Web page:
The Double (15)
Directed by: Richard Ayoade
Starring: Jesse Eisenberg, Mia Wasikowska, Paddy Considine
Star rating: * * *
A loose adaptation of Dostoevsky’s doppelganger-themed novella of the same name, Richard Ayoade’s second feature is a much harder film to fall for than his eager-to-please Submarine. That’s hardly surprising given the oppressive source material, but Ayoade’s admirable determination to do something different in tone isn’t enough to make this oft-invoked tale all that compelling. Pulling double duty, Jesse Eisenberg stars as Simon James, a depressed office drone suddenly forced to confront his own failings when an identical-looking interloper by the name of James Simon becomes a star at his work and hits it off with the object of Simon’s desires (Mia Wasikowska). Existential despair is intensified by the film’s Brazil-aping retro-futuristic designs, but Ayoade never quite manages to transform this into anything particularly profound.
Rio 2 (U)
Directed by: Carlos Saldanha
Voices: Jesse Eisenberg, Anne Hathaway, Jemaine Clement, Jamie Foxx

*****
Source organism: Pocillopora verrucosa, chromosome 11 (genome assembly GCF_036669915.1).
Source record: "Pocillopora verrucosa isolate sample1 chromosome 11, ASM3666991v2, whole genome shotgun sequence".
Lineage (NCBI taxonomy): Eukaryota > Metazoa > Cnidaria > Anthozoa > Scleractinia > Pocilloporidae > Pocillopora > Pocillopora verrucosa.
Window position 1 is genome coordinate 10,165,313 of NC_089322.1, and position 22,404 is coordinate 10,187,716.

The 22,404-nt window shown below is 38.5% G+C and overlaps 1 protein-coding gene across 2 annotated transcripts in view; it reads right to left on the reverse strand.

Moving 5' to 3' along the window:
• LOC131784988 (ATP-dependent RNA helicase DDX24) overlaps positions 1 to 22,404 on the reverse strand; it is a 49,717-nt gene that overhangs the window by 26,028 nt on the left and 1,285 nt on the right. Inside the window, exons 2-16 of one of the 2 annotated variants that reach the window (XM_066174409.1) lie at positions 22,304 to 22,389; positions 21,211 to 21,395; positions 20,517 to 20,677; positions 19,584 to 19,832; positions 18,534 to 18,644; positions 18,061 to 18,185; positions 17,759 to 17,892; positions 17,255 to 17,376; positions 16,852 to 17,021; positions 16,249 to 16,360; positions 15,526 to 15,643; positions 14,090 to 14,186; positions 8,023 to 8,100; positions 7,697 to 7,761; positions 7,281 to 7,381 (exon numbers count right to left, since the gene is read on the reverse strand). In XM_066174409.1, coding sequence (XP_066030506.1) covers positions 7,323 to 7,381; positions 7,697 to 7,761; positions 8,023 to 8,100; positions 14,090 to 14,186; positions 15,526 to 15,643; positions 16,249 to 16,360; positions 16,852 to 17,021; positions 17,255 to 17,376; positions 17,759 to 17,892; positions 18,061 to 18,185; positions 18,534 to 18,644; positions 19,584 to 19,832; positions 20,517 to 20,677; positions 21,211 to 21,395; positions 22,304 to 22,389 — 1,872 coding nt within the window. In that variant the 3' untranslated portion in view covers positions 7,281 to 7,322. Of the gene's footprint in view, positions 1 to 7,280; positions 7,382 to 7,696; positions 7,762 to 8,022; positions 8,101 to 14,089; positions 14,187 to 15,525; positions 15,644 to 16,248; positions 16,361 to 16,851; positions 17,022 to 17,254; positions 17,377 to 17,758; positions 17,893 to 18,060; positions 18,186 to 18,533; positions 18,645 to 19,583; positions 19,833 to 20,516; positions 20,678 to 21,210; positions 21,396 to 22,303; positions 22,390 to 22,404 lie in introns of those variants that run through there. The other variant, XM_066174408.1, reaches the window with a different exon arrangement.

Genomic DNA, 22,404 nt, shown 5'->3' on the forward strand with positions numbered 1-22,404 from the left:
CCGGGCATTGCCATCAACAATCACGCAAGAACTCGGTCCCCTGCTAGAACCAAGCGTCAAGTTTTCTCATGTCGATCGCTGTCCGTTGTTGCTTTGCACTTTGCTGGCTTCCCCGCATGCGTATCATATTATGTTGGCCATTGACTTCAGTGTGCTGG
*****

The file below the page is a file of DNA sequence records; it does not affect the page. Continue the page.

Star rating: * *
A generic, brightly coloured sequel to 2011’s generic, brightly coloured animation hit, Rio 2 is little more than a cinematic pacifier designed to keep undiscerning kids quiet for a couple of hours during the Easter holidays. In his second film this week, Jesse Eisenberg once again provides the voice for Blu, the nervy Macaw who finds himself living a life of domestic bliss in the titular city, raising a brood of three young birds with his mate Suzanne (Anne Hathaway). Believed to be the last of their species, it’s a situation that suits Blu down to the ground, but Suzanne can’t resist the call of the wild and before long the whole family is embroiled in an Amazonian adventure that makes Blu feel increasingly out of place. Aside from Jemaine Clement’s smile-raising return as Blu’s theatrically villainous cockatoo nemesis, Nigel, this is uninspired stuff, not helped by a slew of disposable songs.
Directed by: Godfrey Reggio
Star rating: * * *
Less preachy than the final two instalments of his dreamy Qatsi trilogy, Visitors finds Koyaanisqatsi director Godfrey Reggio reteaming with composer Philip Glass for another non-narrative exploration of the modern world. Clearly intent on visually distinguishing his work from former collaborator Ron Fricke’s thunder-stealing Samsara, this time he creates a startling series of slow-motion monochrome compositions that juxtapose portrait shots of people (and one gorilla) with deserted scenes of urban decay, primordial landscapes and vast monolithic buildings. The effect is mesmerizing at times and repetitive at others, but watching people isolated from their surroundings and surroundings uninhabited by people creates a nifty contrast that subtly questions the relationship between the two.